Category Archives: Analytics 360 Suite

Get Your Data House in Order: Our Checklist for Useful Marketing Data

Every organization has unique data needs, but leading organizations have one thing in common: They expect data to be useful. In fact, marketing leaders are 127% as likely as the mainstream to say that their data and analytics strategy is useful for decision-making at all levels.1

We shared more insights about usefulness — and other findings from new Econsultancy research conducted in partnership with Google — in a recent webinar with MIT Sloan, where marketers from companies of all sizes joined to learn how organizations around the world regularly turn insights into action.

It goes without saying that the word “useful” can mean different things to different marketers. As you build a data strategy that’s optimized for your business, there are a few helpful questions you can ask to frame your thinking.

Use this quick checklist to get yourself on the right track — and watch the webinar to learn more about what the research findings.

Is your data organized? 

The amount of data useful to your company depends on the size of the company, but one thing is certain: only organized data is useful data.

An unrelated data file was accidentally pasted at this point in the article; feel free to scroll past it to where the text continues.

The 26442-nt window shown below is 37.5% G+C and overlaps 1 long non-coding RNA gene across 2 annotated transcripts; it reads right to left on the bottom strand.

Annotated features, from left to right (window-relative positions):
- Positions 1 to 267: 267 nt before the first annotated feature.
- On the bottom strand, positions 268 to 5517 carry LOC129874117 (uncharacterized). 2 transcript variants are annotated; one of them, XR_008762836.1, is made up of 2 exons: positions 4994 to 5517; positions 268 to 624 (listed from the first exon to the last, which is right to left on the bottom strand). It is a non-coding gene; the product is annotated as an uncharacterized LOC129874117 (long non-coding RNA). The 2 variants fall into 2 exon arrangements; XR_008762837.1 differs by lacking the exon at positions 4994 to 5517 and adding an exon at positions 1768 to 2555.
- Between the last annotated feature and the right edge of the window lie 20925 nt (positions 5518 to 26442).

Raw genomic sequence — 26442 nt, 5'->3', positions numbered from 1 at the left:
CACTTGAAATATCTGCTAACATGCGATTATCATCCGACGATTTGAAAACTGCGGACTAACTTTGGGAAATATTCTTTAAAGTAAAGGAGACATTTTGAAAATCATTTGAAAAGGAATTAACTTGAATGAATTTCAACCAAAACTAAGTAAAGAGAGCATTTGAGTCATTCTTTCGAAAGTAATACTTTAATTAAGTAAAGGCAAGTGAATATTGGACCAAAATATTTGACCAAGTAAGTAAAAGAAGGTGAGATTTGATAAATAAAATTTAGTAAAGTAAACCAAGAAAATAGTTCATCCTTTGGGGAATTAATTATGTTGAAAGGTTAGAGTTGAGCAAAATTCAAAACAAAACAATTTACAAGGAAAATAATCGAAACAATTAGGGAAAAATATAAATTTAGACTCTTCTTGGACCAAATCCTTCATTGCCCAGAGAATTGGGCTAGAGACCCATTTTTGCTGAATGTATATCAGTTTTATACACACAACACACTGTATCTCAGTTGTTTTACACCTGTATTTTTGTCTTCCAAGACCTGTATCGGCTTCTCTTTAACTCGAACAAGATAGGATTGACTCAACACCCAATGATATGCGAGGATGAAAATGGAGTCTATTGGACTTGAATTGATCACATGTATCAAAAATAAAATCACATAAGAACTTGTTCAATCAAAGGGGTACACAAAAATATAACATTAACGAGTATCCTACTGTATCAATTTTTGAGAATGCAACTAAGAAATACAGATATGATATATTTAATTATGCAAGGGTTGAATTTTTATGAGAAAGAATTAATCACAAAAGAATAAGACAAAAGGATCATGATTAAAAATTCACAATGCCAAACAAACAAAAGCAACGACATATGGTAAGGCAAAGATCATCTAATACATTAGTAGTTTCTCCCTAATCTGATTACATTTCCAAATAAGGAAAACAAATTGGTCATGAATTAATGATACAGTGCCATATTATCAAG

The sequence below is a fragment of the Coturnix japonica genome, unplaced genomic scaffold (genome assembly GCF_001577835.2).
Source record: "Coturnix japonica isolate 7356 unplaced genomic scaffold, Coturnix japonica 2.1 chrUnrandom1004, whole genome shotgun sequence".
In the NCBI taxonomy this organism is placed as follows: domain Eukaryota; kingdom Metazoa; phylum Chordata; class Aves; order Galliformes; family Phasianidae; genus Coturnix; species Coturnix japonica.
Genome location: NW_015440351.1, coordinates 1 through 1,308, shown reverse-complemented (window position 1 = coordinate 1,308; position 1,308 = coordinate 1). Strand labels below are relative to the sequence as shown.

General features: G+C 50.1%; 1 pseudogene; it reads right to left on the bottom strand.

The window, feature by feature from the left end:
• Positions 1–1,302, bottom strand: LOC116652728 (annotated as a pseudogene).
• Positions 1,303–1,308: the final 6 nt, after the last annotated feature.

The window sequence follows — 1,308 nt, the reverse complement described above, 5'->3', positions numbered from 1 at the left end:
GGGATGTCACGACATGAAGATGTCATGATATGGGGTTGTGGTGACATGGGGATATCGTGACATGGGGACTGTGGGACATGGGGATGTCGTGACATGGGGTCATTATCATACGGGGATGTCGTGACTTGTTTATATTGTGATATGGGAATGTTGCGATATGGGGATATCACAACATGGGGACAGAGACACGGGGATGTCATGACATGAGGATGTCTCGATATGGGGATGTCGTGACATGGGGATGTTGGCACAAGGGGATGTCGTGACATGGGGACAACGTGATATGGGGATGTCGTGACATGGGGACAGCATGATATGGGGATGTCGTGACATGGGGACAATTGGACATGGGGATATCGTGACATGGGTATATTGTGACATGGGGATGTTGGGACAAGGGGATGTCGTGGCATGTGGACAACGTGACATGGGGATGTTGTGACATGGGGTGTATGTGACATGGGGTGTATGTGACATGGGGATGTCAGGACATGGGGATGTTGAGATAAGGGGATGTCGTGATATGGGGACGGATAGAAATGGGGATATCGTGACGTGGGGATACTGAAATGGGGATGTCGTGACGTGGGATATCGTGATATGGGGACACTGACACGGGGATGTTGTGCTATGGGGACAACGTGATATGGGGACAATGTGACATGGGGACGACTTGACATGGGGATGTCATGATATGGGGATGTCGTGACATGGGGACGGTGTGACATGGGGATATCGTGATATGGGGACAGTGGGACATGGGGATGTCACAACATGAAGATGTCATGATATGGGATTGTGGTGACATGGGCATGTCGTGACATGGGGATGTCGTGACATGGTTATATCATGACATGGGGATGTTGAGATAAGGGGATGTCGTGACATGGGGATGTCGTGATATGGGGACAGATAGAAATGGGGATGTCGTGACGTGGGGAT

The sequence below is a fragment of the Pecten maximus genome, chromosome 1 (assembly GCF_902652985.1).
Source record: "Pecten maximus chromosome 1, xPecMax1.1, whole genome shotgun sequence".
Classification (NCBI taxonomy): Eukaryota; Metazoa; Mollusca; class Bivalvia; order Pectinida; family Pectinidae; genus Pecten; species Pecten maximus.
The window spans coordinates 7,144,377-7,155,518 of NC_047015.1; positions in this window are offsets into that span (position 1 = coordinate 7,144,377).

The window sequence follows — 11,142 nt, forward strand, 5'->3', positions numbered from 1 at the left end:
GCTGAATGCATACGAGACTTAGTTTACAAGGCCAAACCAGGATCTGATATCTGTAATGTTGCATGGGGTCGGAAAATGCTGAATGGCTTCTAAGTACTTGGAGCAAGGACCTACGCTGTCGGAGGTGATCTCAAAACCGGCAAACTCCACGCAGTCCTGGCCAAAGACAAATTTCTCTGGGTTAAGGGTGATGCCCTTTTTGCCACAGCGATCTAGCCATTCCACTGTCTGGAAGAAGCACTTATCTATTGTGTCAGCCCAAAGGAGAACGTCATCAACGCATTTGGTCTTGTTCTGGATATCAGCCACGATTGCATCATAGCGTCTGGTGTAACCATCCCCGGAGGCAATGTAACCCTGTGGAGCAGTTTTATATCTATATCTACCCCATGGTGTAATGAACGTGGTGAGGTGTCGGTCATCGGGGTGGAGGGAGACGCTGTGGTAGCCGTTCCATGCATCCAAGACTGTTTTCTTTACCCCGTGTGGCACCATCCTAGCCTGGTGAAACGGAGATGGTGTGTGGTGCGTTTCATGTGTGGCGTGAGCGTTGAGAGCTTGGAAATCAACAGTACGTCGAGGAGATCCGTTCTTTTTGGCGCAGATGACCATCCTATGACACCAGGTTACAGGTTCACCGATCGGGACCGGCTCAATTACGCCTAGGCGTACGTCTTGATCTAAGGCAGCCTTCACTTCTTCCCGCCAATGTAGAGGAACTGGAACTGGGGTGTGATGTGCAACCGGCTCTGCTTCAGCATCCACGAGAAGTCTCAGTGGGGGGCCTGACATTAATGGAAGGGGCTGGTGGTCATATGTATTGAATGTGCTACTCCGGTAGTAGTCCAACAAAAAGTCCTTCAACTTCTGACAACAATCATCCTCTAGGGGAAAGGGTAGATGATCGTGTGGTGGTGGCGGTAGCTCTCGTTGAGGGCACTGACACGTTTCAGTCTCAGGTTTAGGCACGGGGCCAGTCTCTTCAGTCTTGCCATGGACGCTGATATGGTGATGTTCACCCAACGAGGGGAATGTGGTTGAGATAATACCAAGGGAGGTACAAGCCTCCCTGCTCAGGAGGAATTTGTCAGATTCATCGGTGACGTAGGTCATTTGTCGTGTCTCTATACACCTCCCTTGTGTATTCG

In another study, 61% of marketing decision makers said they struggled to access or integrate the data they needed in 2016.2 When gathering and analyzing data, it’s important to know how your data should be organized in order to know what to focus on. Data dispersed in different organizational silos will be difficult to sift through, let alone use to inform important decisions. Instead, get data out of silos and organize it so that it can be useful.

Is your data focused on the user?

In our webinar, listeners learned that a user-centric approach — and the better understanding of your audience that comes with it — helps organizations handle the ever-increasing number of touchpoints in the customer journey and deliver more relevant, engaging experiences.

Nearly 90% of leaders agree that understanding user journeys across channels and devices is critical to marketing success.3 Any data that allows marketers to better understand these journeys is useful for decision-making.

Is your data integrated?

Our report with Econsultancy found that top companies place a greater emphasis on integrating their technology. Specifically, organizations with integrated marketing and advertising stacks are 37% more likely to say that their company uses data to support decision-making at all levels, compared to marketers without fully integrated technologies.4